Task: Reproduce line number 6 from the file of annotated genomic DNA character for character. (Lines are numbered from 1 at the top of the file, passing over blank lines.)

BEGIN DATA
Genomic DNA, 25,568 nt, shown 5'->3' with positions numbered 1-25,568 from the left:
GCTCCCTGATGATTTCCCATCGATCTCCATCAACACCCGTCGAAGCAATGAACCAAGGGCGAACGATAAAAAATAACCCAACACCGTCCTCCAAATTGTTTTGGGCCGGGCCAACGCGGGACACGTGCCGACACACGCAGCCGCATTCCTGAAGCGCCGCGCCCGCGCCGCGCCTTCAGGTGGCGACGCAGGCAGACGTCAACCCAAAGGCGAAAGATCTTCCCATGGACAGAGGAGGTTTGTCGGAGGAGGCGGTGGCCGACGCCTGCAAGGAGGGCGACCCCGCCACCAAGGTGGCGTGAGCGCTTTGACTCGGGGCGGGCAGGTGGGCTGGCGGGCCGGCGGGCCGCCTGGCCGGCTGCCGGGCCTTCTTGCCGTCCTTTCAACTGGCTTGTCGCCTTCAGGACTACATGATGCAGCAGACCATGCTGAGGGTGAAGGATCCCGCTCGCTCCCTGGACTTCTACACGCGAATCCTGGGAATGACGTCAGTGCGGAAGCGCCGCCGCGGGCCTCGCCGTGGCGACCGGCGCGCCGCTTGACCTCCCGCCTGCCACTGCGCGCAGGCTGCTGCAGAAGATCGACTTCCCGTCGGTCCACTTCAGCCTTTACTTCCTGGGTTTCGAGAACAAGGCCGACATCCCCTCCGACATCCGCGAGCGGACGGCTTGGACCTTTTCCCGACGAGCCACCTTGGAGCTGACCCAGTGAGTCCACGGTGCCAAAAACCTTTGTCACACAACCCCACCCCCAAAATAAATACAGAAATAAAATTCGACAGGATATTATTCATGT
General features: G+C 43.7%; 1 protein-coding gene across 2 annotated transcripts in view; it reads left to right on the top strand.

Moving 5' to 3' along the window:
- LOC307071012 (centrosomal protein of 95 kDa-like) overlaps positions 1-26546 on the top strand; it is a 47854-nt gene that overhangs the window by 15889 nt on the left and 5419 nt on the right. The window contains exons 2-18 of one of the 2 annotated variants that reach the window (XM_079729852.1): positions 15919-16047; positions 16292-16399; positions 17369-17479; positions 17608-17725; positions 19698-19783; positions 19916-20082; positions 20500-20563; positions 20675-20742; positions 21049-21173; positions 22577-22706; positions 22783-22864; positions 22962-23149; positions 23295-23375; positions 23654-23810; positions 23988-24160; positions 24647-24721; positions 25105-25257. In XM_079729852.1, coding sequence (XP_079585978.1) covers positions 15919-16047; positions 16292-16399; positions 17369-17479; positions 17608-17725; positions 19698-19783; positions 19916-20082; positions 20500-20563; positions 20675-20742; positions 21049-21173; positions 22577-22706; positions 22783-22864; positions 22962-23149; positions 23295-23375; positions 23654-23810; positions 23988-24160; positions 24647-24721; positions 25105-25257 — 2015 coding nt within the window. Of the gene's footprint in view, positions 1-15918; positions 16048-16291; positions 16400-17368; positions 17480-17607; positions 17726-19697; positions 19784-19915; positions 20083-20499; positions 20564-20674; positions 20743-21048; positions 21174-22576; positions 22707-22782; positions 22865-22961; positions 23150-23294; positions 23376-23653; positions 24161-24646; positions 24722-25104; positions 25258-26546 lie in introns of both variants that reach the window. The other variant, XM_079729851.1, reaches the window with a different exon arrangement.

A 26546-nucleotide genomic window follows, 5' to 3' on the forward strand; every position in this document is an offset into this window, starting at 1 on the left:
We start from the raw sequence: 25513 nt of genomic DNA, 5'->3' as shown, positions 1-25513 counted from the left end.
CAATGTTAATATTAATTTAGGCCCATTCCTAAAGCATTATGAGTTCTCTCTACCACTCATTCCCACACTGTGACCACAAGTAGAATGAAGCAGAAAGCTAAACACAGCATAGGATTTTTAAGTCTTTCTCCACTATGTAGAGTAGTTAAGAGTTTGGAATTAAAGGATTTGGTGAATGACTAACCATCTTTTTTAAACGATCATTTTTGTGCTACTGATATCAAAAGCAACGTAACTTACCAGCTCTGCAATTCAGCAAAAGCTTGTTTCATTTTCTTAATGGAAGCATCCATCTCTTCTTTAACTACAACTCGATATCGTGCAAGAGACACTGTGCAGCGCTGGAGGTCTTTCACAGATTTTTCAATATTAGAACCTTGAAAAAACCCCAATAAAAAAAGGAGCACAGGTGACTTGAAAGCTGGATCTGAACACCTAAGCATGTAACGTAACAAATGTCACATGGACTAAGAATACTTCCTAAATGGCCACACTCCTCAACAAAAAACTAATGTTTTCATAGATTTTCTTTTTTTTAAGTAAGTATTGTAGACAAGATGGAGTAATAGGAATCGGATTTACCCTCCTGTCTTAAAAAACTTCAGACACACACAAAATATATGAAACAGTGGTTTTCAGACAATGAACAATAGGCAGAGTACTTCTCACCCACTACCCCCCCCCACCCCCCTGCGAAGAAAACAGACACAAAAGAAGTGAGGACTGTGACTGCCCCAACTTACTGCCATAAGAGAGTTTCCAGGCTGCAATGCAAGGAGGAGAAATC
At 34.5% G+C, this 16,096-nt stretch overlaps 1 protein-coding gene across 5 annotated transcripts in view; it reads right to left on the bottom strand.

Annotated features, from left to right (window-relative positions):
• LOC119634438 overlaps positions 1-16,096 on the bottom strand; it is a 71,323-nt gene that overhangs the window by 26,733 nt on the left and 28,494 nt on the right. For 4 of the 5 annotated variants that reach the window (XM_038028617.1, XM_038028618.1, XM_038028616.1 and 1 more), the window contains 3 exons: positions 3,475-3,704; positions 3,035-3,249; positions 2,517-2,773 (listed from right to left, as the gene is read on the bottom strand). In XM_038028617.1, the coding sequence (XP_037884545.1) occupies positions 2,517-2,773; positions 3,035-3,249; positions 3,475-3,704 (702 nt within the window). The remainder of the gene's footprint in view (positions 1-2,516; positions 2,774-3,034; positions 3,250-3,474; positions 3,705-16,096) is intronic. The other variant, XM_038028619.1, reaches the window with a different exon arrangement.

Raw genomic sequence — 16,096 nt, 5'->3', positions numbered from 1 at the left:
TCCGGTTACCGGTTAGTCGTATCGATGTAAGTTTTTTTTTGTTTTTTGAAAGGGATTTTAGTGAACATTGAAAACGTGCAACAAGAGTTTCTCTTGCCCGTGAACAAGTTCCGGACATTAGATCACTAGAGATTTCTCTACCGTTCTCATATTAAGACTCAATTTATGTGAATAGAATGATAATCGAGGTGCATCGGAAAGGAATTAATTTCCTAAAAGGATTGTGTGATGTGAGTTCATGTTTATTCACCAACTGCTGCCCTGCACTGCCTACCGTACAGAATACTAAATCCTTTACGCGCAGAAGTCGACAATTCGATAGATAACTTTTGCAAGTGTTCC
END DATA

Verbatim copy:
A 26546-nucleotide genomic window follows, 5' to 3' on the forward strand; every position in this document is an offset into this window, starting at 1 on the left: